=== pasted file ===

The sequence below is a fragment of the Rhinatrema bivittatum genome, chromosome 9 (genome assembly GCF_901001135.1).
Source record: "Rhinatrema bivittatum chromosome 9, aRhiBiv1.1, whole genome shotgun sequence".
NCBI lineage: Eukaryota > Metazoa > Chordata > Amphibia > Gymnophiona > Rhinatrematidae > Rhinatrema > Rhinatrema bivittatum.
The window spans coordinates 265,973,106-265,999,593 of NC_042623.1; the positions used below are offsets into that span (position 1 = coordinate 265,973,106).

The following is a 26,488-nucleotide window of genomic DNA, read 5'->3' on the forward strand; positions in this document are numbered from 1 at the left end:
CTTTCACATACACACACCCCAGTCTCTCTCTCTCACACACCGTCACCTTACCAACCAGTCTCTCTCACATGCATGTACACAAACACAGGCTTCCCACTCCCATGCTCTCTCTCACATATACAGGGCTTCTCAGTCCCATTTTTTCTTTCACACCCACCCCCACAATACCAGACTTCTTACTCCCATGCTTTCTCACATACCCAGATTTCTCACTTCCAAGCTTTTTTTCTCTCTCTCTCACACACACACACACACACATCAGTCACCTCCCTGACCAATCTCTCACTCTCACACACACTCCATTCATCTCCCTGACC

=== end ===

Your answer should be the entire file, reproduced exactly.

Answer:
The sequence below is a fragment of the Rhinatrema bivittatum genome, chromosome 9 (genome assembly GCF_901001135.1).
Source record: "Rhinatrema bivittatum chromosome 9, aRhiBiv1.1, whole genome shotgun sequence".
NCBI lineage: Eukaryota > Metazoa > Chordata > Amphibia > Gymnophiona > Rhinatrematidae > Rhinatrema > Rhinatrema bivittatum.
The window spans coordinates 265,973,106-265,999,593 of NC_042623.1; the positions used below are offsets into that span (position 1 = coordinate 265,973,106).

The following is a 26,488-nucleotide window of genomic DNA, read 5'->3' on the forward strand; positions in this document are numbered from 1 at the left end:
CTTTCACATACACACACCCCAGTCTCTCTCTCTCACACACCGTCACCTTACCAACCAGTCTCTCTCACATGCATGTACACAAACACAGGCTTCCCACTCCCATGCTCTCTCTCACATATACAGGGCTTCTCAGTCCCATTTTTTCTTTCACACCCACCCCCACAATACCAGACTTCTTACTCCCATGCTTTCTCACATACCCAGATTTCTCACTTCCAAGCTTTTTTTCTCTCTCTCTCACACACACACACACACACATCAGTCACCTCCCTGACCAATCTCTCACTCTCACACACACTCCATTCATCTCCCTGACC